Of course, a table saw needs a proper stand. This can be the original racks of the respective manufacturers or you build a reasonable stand on which the maschine stands. The latter has of course the advantage that you can integrate a router table. And there ist enough storage space for the accessories for the machines. Like many others, I got the Bosch Professional GTS 10 XC as a table saw, but such a stand works of course for any other model.
As usual, I first started Sketchup and planned the whole thing on the computer. The 3D construction plan, including wood list and cutting plans can be downloaded below.
The frame is made of simple 60x40mm construction wood, the laths are connected by overlapping joints. To the left and right of the drawers come boards to which the pull-outs are attached. It doesn’t matter how you build your drawers, I’m sure everyone has their own favorite method.
I have 3 drawers. The top drawer is very flat and serves as a tray for the saw dust. The fronts are made of 15mm birch multiplex and certainly are not necessary, but they look better.
For the top plate I used 24mm birch multiplex. The GTS 10 XC has a plastic grid at the bottom, which can be removed, so the saw dust can simply fall out downwards. Through a hole in the multiplex plate they fall further into the top drawer. I then vacuum this out from time to time, depending on how much I have sawn.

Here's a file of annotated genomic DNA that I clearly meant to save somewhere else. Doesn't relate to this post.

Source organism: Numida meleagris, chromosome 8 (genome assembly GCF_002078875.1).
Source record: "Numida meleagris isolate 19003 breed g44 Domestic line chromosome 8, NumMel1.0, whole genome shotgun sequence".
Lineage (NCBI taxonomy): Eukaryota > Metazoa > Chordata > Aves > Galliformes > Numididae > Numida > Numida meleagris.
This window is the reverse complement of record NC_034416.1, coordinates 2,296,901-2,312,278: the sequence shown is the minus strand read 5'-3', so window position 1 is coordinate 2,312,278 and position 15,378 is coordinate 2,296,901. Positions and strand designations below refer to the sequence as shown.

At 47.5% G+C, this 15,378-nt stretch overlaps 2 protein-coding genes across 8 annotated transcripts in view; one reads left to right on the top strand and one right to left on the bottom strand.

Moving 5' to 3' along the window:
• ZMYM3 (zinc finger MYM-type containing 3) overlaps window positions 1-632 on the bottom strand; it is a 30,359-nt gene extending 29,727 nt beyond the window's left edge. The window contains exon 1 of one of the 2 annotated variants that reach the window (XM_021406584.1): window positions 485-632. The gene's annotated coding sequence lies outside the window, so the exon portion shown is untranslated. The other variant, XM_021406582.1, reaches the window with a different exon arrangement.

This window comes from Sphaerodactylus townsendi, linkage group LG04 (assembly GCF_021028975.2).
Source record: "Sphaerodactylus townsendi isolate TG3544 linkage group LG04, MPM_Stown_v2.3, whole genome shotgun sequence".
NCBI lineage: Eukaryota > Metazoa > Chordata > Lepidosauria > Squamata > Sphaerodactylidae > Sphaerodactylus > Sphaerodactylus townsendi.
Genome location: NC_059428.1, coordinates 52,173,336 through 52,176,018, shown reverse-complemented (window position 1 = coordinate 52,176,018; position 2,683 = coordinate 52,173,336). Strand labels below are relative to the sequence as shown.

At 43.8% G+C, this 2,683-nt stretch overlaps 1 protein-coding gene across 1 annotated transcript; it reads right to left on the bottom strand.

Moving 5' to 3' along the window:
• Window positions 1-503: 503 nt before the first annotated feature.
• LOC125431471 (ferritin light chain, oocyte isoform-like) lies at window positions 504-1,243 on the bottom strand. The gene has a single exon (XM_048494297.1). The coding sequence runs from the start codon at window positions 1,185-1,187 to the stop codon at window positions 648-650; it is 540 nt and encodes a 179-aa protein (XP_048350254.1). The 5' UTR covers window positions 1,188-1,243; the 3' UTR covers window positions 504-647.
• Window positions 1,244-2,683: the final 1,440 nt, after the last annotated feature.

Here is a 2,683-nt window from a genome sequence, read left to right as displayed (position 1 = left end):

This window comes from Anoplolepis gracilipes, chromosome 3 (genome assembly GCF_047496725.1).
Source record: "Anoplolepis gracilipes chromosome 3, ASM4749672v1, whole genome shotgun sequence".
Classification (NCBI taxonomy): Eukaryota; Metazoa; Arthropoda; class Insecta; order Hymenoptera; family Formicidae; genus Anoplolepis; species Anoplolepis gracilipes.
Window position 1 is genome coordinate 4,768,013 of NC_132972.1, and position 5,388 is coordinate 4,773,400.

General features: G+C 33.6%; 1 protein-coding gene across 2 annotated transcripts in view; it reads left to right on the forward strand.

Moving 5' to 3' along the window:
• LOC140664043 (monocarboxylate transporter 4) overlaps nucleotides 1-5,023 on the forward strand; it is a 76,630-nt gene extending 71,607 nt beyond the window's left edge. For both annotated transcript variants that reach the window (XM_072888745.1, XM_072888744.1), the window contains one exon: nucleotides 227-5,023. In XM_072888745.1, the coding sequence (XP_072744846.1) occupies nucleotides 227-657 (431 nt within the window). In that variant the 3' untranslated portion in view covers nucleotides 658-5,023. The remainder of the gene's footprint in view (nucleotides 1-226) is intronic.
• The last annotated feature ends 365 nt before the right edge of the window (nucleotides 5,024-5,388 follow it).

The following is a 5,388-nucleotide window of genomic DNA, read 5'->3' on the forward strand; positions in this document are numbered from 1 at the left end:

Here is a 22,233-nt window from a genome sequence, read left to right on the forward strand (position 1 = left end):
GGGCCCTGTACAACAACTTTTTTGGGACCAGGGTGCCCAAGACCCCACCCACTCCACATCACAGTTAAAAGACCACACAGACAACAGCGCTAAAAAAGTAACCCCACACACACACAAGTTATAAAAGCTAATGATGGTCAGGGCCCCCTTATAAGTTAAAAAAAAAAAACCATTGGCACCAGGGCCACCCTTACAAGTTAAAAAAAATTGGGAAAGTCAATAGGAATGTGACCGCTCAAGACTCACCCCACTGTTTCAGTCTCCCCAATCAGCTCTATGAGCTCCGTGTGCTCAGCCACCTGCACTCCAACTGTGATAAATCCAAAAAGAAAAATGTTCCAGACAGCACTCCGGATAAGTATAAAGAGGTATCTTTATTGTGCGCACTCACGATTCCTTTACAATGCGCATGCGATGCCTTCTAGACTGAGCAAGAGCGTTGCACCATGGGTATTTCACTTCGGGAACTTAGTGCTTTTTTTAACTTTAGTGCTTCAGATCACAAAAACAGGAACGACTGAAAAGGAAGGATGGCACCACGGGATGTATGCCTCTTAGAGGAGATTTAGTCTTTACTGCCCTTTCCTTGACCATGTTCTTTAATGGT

The hole in the plate I simply cut out with the jigsaw. The piece what was removed thereby I could perfectly use as a work surface on my drill stand. But more about that later in another article.
Since I want to implement the well-known router table design for the GTS, I set it up with the support table extended. For that does not hang downward, I built simple feet under it. Here, the enormous working range of the Wabeco drill stand paid off: simply turn the drill upwards, place the squared timber underneath and drill the 12mm hole for the set screw and the 10mm drive-in nut with absolute precision. Now I have a precisely adjustable support for the extended table.
Simple double rollers with brakes are used as rollers. Simply activate the brakes on at least two rollers and the stand is safe and stable.
The wood I used I bought in the wood shop and not in the hardware store, because the quality in the hardware store was not good enough for me. In total, I paid around 100 euros for everything, i.e. wood, rollers and extensions. With some adjustments, I’m sure it can be done cheaper.
Lazy as I am, no surface treatment has taken place here. Only the edges were rounded with a edge router, so that nothing breaks out if one stumbles against them. Simply breaking the edges with a plane or a sanding block is of course also possible.
In another post, I’ll explain how I built my super-cheap version of a router table for the Triton TRA001 router.
The plans and lists:
If you want to know how to create such lists and cutting plans, then take a look at Johannes Boernsen video, he explains it great in this Youtube (only in german).